ReferencesEdit

  1. ^ "BMW Z1 review". www.youtube.com. Retrieved 10 June 2017. 
  2. ^ a b c d "Back to the future +++ 25 years of the BMW Z1". www.press.bmwgroup.com. Retrieved 8 June 2017. 
  3. ^ "Seven Incredible BMW Performance Cars that Could Have Been". www.roadandtrack.com. Retrieved 12 June 2017. 
  4. ^ a b c "75 Jahre Teil 10: Z1". www.bmw.de (in German). Archived from the original on 3 May 2005. 
  5. ^ "Great Automotive Failures: BMW Z1". ranwhenparked.net. Retrieved 10 June 2017. 
  6. ^ a b c "1989 BMW Z1 - Classic Car Price Guide". www.hagertyinsurance.co.uk. Retrieved 10 June 2017. 
  7. ^ a b "1988 BMW Z1 road test". www.drive-my.com. Retrieved 10 June 2017. 
  8. ^ a b "1990 BMW Z1". www.rmsothebys.com. Retrieved 10 June 2017. 
  9. ^ "Construction". www.bmwz1.co.uk. Retrieved 27 September 2009. 
  10. ^ "Aerodynamics". www.bmwz1.co.uk. Retrieved 27 September 2009. 
  11. ^ "1989 BMW Z1 for sale: Perfect Autumn sports car". www.bmwblog.com. Retrieved 12 June 2017. 
  12. ^ "Future Fascination - 1990 BMW Z1". www.hemmings.com. Retrieved 12 June 2017. 
  13. ^ Dinkel, John (March 1989). "Munich's Marvel". Road & Track: 72–73. 
  14. ^ "1986 BMW Z1". www.supercars.net. Retrieved 10 June 2017. 
  15. ^ "Specifications for BMW Z1 E30 Roadster (1988-1991)". www.bmwheaven.com. Retrieved 12 June 2017. 
  16. ^ a b "1988 - 1991 BMW Z1 - Images, Specifications and Information". Ultimatecarpage.com. Archived from the original on 11 March 2007. Retrieved 27 September 2009.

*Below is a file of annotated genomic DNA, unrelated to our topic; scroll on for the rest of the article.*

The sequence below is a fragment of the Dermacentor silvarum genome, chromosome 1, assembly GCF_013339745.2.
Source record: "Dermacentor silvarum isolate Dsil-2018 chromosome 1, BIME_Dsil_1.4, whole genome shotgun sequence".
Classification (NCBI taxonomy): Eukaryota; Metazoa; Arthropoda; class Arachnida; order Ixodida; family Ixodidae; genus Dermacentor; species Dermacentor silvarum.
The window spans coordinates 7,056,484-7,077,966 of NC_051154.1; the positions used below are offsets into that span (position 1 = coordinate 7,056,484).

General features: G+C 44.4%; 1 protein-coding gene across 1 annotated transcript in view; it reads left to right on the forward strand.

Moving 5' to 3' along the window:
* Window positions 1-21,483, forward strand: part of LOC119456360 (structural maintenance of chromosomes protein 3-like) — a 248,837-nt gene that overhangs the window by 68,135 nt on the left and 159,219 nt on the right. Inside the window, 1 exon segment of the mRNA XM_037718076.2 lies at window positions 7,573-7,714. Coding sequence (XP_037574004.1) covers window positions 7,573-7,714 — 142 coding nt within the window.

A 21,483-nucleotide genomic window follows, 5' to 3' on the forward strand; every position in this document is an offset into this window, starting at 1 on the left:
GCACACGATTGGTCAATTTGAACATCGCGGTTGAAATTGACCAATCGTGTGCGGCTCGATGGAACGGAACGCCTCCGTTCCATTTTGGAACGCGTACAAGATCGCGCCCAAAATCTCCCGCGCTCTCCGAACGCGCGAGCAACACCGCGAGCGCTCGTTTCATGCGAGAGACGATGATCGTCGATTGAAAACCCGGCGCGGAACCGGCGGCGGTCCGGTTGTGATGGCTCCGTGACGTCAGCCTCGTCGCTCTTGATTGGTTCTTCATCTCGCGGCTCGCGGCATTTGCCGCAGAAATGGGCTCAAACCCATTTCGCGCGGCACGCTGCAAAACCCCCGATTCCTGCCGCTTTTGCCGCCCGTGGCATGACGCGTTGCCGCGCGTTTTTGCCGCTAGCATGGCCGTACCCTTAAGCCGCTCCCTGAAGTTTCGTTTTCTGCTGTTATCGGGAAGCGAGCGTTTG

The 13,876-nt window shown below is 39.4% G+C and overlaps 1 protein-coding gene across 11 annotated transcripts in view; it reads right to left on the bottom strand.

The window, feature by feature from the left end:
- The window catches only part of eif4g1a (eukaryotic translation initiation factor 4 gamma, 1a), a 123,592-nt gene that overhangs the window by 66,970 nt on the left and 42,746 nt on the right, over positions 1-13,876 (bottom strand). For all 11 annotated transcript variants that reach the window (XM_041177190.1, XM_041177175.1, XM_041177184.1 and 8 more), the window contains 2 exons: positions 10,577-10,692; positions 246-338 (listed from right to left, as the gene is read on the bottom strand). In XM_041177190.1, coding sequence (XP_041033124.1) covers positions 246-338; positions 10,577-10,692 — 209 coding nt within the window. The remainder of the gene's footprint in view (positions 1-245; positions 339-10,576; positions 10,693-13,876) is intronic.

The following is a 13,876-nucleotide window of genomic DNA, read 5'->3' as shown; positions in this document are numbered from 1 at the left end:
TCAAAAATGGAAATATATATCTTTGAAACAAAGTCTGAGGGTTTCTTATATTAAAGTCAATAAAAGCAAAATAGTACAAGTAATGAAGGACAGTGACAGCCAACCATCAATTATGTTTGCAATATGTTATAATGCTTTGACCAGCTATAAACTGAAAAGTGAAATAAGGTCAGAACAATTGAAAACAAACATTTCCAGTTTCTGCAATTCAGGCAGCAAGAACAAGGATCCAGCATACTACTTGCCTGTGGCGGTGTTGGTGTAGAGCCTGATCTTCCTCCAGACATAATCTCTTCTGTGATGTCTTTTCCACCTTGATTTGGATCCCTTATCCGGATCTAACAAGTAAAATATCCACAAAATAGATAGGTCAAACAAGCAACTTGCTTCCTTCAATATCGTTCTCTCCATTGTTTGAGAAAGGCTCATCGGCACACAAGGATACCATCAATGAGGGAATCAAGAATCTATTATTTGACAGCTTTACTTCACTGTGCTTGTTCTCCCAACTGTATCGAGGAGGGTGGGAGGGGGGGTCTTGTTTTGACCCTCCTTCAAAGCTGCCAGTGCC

17. ^ Oswald, Werner (2001). Deutsche Autos 1945–1990, Band 4 (1st ed.). Stuttgart: Motorbuch Verlag. ISBN 3-613-02131-5. 
  18. ^ "BMW PLANT MUNICH" (PDF). bmwgroup-plants.com. Retrieved 29 December 2017. 
  19. ^ "Body bumbers". Bmw-z1.de. Archived from the original on 4 February 2012. 
  20. ^ "BMW Z1" (PDF). www.perso.wanadoo.fr. Retrieved 2 January 2005. 
  21. ^ "BMW Z1 Roadster". www.z1z1.de. Retrieved 27 September 2009. 
  22. ^ "main page". www.bmw-z1.org. Archived from the original on 4 February 2005. 
  23. ^ "BMW Z1 deal - Wheeler Dealers". www.youtube.com. Retrieved 12 June 2017. 
  24. ^ "Film / Armor of God". www.tvtropes.org. Retrieved 18 June 2017. 

Further readingEdit

  • Kittler, Eberhard (1996). Essential Bmw Roadsters & Cabriolets: The Cars and Their Story from 328 to Z3. Bay View Books. ISBN 1-870979-77-X. 
  • Mueller, Thomas G. (2002). Die Grosse BMW Z1 Chronik Erstauflage (in German). Edition Weiss Blau. 
  • Zeichner, Walter (1998). Typenkompaß BMW Personenwagen seit 1952 Erstauflage (in German). Motorbuch Verlag. ISBN 3-613-01873-X.